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Self-defense needed on Arkansas's highways

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How safe are our state’s highways and rest areas?

A Fort Smith, Arkansas TV station asks this legitimate question, after law enforcement says an Arkansas Highway Department worker was shot Tuesday at a Dora welcome center by Franklin County resident Patricia Hajek-McClure. The defenseless AHTD employee, Sharon Richards, was shot when she walked up to Hajek-McClure’s truck.

Even though the motive for the shooting is still unknown, it is obvious (to answer the media’s question), self-defense means are needed when traveling Arkansas’s highways, especially for our state’s highway workers. However, Arkansas law (and agency rules) disallows highway workers to arm themselves. Luckily for Arkansas CHCL permit holders who don’t work for the state government, however, rest areas and their buildings are the only Highway Department property where concealed carry is allowed. Whether an unlicensed citizen on a ‘journey’ may carry into a welcome center or rest area building is legally questionable.

§5-73-306. Prohibited places.
No license to carry a concealed handgun issued pursuant to this subchapter authorizes any person to carry a concealed handgun into:

(3) (A) Any building of the Arkansas State Highway and Transportation Department or onto grounds adjacent to any building of the Arkansas State Highway and Transportation Department.

(B) However, subdivision (3)(A) of this section does not apply to a rest area or weigh station of the Arkansas State Highway and Transportation Department;

Highway workers, along with OTR truck drivers, come into contact with the public every day, and most of these interactions take place in rest areas and welcome centers. Transients of all types pass through our state on interstate highways, and many different forms of crime take place in these rest stop facilities. The truckers may see some relief if Senate Bill 2188 (the National Right-to-Carry Reciprocity Act) passes through Congress, but arming our state highway workers will be difficult.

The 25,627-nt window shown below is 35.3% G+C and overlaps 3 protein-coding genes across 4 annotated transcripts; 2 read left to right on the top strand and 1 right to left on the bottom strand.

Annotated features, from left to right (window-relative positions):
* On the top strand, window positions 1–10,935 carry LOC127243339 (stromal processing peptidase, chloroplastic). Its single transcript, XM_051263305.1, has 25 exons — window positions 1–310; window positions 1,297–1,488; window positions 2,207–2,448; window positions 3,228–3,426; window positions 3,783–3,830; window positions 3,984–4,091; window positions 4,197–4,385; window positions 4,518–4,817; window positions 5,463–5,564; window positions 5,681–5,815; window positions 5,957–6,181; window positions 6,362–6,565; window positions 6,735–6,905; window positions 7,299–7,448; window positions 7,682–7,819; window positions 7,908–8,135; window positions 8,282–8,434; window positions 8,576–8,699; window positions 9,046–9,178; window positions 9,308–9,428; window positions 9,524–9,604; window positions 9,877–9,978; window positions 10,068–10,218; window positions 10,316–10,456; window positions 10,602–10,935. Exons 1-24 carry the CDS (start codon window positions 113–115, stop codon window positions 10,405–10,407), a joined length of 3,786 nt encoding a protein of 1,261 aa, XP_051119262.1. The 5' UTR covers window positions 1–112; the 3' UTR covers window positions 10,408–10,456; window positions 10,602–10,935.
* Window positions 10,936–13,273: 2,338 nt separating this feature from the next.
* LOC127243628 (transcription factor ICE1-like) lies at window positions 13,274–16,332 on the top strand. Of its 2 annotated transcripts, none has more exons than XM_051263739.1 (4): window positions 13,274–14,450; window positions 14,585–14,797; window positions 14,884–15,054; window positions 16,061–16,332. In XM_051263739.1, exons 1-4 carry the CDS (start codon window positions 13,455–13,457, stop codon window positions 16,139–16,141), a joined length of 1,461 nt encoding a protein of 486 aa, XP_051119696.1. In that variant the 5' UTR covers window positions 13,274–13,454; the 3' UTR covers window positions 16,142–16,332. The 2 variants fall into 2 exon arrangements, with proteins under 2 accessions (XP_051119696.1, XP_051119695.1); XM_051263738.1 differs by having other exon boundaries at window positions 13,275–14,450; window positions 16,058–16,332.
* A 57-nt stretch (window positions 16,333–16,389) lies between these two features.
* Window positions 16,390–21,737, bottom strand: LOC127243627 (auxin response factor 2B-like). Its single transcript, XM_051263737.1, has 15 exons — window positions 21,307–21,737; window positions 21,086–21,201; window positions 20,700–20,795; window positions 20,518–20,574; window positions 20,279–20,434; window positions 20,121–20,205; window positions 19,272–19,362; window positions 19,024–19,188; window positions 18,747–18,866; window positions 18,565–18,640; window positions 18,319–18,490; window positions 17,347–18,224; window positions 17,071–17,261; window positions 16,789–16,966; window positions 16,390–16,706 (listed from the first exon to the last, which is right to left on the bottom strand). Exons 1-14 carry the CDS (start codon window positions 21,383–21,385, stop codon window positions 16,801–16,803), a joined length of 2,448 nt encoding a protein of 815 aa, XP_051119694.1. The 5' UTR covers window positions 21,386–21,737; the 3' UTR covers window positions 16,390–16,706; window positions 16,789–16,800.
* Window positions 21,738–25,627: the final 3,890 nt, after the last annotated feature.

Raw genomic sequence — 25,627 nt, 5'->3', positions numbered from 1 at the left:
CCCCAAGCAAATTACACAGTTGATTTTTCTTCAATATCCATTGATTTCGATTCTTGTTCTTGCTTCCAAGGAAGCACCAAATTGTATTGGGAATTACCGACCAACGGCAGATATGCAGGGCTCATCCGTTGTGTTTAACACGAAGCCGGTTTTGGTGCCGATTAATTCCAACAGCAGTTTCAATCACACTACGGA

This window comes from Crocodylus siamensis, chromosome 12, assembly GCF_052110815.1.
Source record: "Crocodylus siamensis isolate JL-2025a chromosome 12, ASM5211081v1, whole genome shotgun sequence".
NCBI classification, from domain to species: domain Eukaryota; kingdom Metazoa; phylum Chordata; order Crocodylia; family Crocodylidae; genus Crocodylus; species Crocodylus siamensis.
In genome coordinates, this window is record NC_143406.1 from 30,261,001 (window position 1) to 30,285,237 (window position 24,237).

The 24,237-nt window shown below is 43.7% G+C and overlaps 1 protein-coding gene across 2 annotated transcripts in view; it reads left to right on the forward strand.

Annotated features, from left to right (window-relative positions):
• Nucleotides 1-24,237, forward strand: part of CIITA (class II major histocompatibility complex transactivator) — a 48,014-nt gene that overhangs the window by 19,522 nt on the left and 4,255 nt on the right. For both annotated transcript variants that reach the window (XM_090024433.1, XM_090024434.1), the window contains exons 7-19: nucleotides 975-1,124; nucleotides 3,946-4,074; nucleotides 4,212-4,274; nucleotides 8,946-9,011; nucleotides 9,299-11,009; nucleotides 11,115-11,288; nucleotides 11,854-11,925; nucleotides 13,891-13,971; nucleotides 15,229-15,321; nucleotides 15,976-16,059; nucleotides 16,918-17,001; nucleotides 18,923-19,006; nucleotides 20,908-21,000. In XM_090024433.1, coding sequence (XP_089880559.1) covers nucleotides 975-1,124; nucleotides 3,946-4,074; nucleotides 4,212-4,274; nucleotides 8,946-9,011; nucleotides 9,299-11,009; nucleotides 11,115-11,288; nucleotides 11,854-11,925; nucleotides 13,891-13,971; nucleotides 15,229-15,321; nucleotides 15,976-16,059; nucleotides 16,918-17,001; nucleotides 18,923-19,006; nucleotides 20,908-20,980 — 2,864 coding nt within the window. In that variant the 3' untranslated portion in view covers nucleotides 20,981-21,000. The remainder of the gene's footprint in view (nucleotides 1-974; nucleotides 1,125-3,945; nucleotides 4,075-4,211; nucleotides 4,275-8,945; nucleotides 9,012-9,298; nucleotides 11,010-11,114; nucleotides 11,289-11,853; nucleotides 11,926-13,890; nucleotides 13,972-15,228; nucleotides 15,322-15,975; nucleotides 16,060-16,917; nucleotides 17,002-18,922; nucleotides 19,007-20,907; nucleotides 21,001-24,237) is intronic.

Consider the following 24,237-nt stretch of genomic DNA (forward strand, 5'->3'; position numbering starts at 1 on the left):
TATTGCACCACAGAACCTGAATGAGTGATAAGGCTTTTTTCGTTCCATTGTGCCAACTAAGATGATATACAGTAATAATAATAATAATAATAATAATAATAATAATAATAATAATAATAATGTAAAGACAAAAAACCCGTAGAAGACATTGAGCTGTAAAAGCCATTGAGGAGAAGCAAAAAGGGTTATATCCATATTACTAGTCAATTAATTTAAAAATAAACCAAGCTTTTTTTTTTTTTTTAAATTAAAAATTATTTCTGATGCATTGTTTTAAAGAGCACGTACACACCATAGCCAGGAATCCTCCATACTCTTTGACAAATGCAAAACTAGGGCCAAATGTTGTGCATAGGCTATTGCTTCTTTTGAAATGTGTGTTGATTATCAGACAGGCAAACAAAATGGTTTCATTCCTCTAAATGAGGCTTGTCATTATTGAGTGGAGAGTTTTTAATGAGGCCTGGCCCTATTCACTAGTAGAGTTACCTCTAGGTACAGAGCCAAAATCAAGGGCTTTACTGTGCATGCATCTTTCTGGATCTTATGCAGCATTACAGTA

The Trayvon Martin media propaganda battle has given the anti-self defense groups new resolve, and commenters to local media stories are already calling for gun bans as a solution to this rest area shooting. Even though Sharon Richards was just as likely to have been stabbed to death in this situation, men and women are using this event to call for a complete infringement upon citizen’s rights.

The answer to the citizen safety question is not, however, the complete banning of firearms and removal of Constitutional rights without an amendment. The solution is to remove the unlawful restrictions upon a person’s natural, God-given right to protect their lives at all times. Detective Jonathan Wear of the Van Buren Police Department was quoted as saying about the alleged shooter that ".. he did not believe that Hajek-McClure had a conceal-carry permit.”

It is painfully clear that Sharon Richards did not and could not use a concealed carry permit to save her life yesterday.

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